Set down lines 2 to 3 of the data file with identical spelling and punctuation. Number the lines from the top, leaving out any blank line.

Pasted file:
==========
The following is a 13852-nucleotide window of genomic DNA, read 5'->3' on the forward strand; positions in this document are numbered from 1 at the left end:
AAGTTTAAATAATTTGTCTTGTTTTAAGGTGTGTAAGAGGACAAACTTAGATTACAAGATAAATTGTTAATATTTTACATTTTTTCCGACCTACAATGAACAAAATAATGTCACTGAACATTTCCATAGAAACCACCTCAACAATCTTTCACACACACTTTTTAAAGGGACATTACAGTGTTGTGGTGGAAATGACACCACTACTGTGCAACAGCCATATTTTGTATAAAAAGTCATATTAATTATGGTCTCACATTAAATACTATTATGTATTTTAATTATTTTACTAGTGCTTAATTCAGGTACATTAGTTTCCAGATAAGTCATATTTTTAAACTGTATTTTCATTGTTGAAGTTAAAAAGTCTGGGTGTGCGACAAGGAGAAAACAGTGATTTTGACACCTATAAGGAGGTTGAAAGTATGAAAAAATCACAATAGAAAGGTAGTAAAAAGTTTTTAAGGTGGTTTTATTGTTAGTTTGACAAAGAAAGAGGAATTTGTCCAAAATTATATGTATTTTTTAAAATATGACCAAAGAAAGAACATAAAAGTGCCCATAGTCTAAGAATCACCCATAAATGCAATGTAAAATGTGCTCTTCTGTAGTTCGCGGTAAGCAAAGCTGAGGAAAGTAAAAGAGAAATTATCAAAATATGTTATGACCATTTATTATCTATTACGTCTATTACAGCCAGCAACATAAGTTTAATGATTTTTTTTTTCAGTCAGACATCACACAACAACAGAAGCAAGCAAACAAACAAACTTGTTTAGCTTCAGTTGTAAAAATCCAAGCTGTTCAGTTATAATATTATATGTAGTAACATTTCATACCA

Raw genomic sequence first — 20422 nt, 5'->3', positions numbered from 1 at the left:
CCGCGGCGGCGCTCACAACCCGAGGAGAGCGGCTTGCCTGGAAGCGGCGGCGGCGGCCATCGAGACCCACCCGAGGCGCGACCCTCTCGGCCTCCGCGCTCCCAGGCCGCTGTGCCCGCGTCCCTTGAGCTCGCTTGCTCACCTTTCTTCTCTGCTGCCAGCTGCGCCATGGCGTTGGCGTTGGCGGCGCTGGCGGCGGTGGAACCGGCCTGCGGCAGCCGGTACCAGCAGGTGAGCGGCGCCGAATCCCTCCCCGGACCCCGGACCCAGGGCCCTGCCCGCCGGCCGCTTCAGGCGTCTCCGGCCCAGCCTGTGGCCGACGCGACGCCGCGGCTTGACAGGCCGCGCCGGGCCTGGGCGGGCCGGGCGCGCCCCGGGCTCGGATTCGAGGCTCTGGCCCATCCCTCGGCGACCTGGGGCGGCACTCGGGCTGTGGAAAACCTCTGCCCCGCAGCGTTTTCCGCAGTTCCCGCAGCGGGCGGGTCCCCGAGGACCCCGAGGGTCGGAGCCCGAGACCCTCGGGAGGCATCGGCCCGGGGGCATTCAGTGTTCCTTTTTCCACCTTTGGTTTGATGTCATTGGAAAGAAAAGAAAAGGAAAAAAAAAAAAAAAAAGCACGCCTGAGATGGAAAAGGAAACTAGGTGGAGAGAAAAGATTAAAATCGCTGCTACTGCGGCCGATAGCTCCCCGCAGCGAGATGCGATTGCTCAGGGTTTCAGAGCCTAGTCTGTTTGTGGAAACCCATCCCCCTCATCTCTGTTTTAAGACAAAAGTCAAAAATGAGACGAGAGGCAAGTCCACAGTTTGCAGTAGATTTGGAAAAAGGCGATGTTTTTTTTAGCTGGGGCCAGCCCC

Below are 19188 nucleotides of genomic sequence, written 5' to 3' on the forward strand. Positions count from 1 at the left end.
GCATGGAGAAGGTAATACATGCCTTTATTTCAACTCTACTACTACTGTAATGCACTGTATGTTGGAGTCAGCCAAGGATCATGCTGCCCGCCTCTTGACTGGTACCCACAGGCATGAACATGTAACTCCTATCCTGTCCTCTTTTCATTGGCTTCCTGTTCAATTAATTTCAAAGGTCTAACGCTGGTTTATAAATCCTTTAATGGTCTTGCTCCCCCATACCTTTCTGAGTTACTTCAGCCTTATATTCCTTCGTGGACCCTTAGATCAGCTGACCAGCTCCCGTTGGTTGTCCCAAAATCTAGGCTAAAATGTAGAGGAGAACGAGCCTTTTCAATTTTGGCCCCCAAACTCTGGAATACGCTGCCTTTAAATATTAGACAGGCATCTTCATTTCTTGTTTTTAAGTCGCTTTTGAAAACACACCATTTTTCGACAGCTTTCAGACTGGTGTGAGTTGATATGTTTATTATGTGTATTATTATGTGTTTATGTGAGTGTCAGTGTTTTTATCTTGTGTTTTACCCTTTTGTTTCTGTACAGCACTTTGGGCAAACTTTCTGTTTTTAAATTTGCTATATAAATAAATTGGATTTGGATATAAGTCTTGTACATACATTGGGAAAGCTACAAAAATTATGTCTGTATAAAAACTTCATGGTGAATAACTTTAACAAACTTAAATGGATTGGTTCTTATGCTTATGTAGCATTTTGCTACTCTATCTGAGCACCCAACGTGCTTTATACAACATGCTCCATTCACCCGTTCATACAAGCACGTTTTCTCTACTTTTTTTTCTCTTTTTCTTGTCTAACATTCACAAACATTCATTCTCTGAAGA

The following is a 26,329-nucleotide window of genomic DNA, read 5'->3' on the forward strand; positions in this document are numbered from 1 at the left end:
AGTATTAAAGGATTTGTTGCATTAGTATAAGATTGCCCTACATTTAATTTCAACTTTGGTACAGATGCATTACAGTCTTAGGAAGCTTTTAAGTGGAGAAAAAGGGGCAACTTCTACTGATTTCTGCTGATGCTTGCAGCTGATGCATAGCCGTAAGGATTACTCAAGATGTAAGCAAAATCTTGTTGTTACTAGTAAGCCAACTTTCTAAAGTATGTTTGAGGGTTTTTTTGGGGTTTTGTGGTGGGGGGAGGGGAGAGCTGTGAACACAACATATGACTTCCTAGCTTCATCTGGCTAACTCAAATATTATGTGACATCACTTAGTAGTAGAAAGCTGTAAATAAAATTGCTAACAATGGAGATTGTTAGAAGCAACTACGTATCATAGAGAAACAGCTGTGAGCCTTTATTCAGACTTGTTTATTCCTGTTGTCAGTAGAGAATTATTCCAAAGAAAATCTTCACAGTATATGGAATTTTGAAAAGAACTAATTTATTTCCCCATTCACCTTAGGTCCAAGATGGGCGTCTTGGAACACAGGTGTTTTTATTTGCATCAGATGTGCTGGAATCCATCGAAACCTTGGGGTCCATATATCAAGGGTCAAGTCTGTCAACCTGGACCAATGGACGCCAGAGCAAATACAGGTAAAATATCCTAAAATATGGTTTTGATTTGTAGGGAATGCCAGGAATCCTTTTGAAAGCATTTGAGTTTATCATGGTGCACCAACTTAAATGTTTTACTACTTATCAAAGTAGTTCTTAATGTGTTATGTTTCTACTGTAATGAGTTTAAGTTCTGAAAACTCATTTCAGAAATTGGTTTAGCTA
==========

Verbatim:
AAGTTTAAATAATTTGTCTTGTTTTAAGGTGTGTAAGAGGACAAACTTAGATTACAAGATAAATTGTTAATATTTTACATTTTTTCCGACCTACAATGAACAAAATAATGTCACTGAACATTTCCATAGAAACCACCTCAACAATCTTTCACACACACTTTTTAAAGGGACATTACAGTGTTGTGGTGGAAATGACACCACTACTGTGCAACAGCCATATTTTGTATAAAAAGTCATATTAATTATGGTCTCACATTAAATACTATTATGTATTTTAATTATTTTACTAGTGCTTAATTCAGGTACATTAGTTTCCAGATAAGTCATATTTTTAAACTGTATTTTCATTGTTGAAGTTAAAAAGTCTGGGTGTGCGACAAGGAGAAAACAGTGATTTTGACACCTATAAGGAGGTTGAAAGTATGAAAAAATCACAATAGAAAGGTAGTAAAAAGTTTTTAAGGTGGTTTTATTGTTAGTTTGACAAAGAAAGAGGAATTTGTCCAAAATTATATGTATTTTTTAAAATATGACCAAAGAAAGAACATAAAAGTGCCCATAGTCTAAGAATCACCCATAAATGCAATGTAAAATGTGCTCTTCTGTAGTTCGCGGTAAGCAAAGCTGAGGAAAGTAAAAGAGAAATTATCAAAATATGTTATGACCATTTATTATCTATTACGTCTATTACAGCCAGCAACATAAGTTTAATGATTTTTTTTTTCAGTCAGACATCACACAACAACAGAAGCAAGCAAACAAACAAACTTGTTTAGCTTCAGTTGTAAAAATCCAAGCTGTTCAGTTATAATATTATATGTAGTAACATTTCATACCA

Raw genomic sequence first — 20422 nt, 5'->3', positions numbered from 1 at the left: